Why is it so hard to trace an anonymous bomb threat? [telecom]

Why is it so hard to trace an anonymous bomb threat?

by Russell Brandom

For months, Jewish Community Centers have been targeted by near-daily bomb threats, with over 100 reports since the beginning of 2017. Last Friday seemed to offer some respite, with the arrest of an individual responsible for some of the threats, and a new order from the FCC stripping anonymity protections from anyone dialing into a JCC. But the days after the order was issued saw even more threats, which led to evacuations at a Florida day school, a Delaware community center, a Brooklyn Children's Museum, and the Anti-Defamation League head- quarters in Manhattan. This weekend, as many centers prepared for Purim, six more threats hit Jewish centers in Milwaukee, Indianapolis, and other cities.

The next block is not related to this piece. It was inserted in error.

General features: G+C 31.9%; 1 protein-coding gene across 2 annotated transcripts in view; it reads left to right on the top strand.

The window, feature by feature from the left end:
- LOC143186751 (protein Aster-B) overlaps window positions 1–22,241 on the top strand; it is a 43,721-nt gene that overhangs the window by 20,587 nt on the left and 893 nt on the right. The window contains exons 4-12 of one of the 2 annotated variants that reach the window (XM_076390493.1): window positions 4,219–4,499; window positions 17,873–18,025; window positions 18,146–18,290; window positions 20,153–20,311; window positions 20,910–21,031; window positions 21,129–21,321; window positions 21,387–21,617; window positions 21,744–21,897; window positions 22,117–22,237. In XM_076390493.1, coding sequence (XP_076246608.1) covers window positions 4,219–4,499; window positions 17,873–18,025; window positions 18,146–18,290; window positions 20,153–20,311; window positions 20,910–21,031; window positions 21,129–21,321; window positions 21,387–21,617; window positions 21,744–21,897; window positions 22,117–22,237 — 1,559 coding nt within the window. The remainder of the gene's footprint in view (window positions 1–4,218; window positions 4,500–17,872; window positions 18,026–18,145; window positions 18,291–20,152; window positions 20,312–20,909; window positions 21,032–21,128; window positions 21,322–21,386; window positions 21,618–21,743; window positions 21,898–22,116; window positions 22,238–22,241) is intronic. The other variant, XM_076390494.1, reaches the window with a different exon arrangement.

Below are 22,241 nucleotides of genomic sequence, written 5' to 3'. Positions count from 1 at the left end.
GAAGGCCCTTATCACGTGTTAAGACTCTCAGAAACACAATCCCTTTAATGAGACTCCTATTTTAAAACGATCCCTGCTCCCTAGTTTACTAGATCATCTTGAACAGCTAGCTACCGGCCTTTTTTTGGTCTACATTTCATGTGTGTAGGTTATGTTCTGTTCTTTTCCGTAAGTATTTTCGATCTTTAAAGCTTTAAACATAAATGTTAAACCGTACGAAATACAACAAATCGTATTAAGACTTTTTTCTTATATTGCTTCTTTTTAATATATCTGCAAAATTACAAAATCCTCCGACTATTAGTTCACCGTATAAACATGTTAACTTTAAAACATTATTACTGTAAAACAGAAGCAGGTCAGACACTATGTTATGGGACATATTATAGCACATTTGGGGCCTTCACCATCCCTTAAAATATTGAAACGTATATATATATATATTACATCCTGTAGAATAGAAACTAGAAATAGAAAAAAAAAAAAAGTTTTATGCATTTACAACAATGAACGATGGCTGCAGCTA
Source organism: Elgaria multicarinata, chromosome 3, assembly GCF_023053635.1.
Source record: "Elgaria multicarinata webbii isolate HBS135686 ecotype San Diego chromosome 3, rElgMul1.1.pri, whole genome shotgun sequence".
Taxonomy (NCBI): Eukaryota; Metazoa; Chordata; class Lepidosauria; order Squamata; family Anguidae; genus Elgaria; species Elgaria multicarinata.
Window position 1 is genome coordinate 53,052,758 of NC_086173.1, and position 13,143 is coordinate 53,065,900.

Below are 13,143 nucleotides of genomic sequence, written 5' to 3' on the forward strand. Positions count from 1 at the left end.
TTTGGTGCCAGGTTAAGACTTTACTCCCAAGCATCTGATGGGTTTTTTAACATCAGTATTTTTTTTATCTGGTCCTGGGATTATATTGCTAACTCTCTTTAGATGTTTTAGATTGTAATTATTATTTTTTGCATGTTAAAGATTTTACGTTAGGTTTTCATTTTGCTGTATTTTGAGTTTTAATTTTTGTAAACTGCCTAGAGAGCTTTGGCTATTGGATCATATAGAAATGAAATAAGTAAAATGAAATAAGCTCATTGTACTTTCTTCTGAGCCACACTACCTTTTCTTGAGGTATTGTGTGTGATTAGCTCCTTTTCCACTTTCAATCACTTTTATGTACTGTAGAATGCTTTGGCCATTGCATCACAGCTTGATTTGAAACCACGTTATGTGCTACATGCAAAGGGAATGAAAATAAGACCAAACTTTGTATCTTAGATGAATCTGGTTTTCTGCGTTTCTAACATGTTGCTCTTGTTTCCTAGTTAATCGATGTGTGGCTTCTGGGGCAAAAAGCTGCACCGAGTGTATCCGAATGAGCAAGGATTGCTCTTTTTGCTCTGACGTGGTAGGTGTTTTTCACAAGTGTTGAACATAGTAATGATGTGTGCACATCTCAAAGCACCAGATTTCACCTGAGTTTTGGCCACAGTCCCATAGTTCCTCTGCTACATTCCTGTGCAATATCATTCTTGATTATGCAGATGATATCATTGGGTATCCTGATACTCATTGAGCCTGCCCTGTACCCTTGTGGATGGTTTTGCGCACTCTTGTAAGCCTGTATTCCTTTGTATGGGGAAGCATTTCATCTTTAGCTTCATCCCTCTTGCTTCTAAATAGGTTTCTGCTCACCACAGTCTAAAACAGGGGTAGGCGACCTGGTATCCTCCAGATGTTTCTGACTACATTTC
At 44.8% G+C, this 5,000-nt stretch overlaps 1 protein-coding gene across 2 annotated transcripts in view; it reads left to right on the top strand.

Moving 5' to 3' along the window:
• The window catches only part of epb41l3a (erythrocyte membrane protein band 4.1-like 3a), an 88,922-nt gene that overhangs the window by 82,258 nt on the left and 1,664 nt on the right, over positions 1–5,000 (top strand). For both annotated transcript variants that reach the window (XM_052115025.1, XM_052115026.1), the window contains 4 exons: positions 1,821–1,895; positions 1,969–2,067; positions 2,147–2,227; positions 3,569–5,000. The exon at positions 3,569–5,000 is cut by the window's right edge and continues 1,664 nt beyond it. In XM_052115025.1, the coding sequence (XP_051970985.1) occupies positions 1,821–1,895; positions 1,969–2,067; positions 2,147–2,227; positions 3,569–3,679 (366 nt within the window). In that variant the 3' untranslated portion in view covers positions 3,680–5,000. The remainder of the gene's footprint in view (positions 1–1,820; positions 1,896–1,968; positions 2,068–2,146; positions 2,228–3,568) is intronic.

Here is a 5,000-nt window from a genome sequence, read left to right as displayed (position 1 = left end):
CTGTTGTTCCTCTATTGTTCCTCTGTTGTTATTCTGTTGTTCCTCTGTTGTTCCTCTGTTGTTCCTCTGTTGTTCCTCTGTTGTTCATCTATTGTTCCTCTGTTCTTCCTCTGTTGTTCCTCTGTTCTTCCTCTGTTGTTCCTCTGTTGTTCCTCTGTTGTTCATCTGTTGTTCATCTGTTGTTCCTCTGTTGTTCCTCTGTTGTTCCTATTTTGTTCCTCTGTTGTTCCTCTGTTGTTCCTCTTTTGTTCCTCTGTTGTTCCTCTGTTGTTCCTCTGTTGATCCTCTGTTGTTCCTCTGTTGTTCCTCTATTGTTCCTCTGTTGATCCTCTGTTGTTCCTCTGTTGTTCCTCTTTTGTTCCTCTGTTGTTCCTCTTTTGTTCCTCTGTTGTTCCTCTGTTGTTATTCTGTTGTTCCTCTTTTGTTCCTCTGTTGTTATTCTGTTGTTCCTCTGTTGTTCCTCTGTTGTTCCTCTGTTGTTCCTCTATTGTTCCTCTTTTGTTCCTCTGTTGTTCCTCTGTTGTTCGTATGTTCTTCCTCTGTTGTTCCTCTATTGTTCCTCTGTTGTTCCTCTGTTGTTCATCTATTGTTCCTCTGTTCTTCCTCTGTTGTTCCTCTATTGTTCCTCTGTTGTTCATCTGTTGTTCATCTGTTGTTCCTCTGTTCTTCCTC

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Monty Solomon
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The article refers to many "poorly defined IP PBX's" that allow hackers to take over their system.

It seems to me that such a PBX is a clearly a threat to the integrity to the telephone network, as well as to the business it serves. (A hack could be very costly to the host business). As such, it should be mandated that any PBX connected to the network be required to be secure. Historically, this was policy since customer owned equipment was permitted to be connected--it couldn't impact the network.

Yes, that would cost such PBX customers more money, but the article says they get badly burned, so it probably would be worth it to them. Further, obviously allow hacking onto the telephone network could be very harmful.

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